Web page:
by Cynthia Wilson | March 13, 2012 2:53 pm
The appetite for Web-based video in China has prompted a merger between two of the country’s top website rivals. Youku (NYSE:YOKU) and Tudou (NASDAQ:TUDO) have agreed to form a new online television company called Youku Tudou in a stock transaction worth about $1 billion. If shareholders approve the deal, it likely will close in the third quarter. The resulting entity will continue to trade in the United States under Youku’s ticker, YOKU.
Youku and Tudou began as Chinese versions of YouTube, initially relying on users for video content. Their services quickly evolved, though, and they began delivering content typical of TV stations, including imported programs shown alongside their own productions, and they attracted the affluent urban viewers coveted by advertisers.
Earlier this year the companies sued each other, claiming misuse of content. But both companies are losing money and burdened by the high cost of programming and maintaining high-bandwidth Internet access. The partnership could move them into a dominant position in China’s Internet TV market with the biggest online video library of professionally licensed material and user-generated content. Beijing research firm Analysys International estimates that as of fourth quarter 2011, Youku had 21.8% of China’s online TV market, while Tudou had 13.7 %.
The merger between Youku and Toudou will make it harder for streaming video provider Netflix (NASDAQ:NFLX), which has about 23 million subscribers in China, to further expand in the country, where both Youku and Toudou have been able to strike deals to simulcast some programming and win shorter release dates on new Chinese films. One example is Youku’s airing of “Aftershock,” a 2010 Chinese film about the 1976 Tangshan earthquake, one month after its theater debut.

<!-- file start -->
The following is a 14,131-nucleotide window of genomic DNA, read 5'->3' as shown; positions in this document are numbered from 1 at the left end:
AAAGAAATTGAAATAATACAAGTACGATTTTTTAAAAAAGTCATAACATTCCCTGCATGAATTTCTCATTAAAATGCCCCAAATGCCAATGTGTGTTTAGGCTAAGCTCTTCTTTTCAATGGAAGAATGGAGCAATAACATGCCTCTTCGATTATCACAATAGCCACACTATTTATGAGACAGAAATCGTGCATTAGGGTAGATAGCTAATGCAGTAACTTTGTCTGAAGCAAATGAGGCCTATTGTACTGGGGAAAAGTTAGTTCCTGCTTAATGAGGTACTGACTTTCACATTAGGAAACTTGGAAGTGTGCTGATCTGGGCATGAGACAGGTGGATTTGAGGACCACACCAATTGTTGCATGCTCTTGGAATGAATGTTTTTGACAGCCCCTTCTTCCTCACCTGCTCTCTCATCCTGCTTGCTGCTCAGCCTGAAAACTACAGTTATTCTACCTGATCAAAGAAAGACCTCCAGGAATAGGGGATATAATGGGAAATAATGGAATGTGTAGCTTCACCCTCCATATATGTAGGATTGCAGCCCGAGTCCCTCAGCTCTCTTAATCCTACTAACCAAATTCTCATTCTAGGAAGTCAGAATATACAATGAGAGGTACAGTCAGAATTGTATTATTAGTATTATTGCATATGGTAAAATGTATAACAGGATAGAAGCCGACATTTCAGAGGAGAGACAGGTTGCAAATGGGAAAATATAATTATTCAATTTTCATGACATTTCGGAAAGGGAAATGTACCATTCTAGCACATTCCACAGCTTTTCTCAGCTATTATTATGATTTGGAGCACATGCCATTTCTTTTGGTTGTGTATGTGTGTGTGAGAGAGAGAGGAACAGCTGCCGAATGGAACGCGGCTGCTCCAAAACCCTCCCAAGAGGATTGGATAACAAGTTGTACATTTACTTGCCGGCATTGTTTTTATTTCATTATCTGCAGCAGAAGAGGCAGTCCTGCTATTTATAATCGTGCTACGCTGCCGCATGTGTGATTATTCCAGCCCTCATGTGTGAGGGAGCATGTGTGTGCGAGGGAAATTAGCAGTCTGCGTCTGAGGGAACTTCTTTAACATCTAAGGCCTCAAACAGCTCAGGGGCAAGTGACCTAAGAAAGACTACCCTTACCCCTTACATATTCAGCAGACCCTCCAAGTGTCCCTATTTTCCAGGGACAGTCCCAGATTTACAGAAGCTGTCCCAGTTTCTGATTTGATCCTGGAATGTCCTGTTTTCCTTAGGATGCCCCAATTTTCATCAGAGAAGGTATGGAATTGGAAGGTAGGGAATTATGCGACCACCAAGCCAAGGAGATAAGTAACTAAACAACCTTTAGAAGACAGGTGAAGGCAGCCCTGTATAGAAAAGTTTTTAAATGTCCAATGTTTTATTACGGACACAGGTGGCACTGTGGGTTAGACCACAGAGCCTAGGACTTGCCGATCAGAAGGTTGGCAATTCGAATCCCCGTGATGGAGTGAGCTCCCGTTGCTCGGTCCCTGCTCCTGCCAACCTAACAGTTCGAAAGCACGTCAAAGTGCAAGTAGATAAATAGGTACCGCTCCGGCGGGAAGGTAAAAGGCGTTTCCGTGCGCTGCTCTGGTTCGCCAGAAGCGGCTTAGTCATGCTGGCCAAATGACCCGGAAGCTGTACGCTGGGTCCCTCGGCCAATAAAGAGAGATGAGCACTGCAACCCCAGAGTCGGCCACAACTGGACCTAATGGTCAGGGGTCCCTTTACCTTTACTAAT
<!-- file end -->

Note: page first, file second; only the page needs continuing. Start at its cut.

But the combined company will give TV programmers such as News Corp. (NASDAQ:NWS) and Hollywood production houses such as Lionsgate Entertainment (NYSE:LGF), which recently struck deals with Youku, a broader outlet for their programming. In January Youku and Twentieth Century Fox Home Entertainment announced a deal allowing Youku to license 250 titles of new releases and library films for Youku Premium, Youku’s on-demand platform.
Earlier this month, Youku signed a licensing agreement with Lionsgate that grants it the right to offer 200 Lionsgate titles to its viewers, including “Hotel Rwanda” and “Monster’s Ball.” The shows will become available to users on an ad-supported basis via the Youku Movies Channel.
Although it heavily censors state-owned newspapers, TV, and radio stations, the Chinese government seems to have adopted a mostly hands-off approach to the private Chinese Internet TV industry, likely in hopes that it will help propel development in China’s high-tech industry. The government’s relatively light touch has allowed the mostly fragmented industry– there are 10 companies competing in online video — to flourish in one of the world’s largest markets.
Youku estimates that more than 420 million Chinese people have Internet access, including 316 million who use it to watch online video and 277 million who are mobile Internet users. Beijing Media consulting firm CCM Intelligence expects the number of Chinese who watch TV online to exceed 445 million by the end of 2012.
But the Associated Press points out that the rapid growth of online TV threatens to erode viewership of the country’s state-run TV offerings, which are used by Beijing to mold public opinion. If the merger goes through, the combined company will have more than one-third of the market, and that raises the possibility that China’s government might tighten controls to protect its own media outlets.
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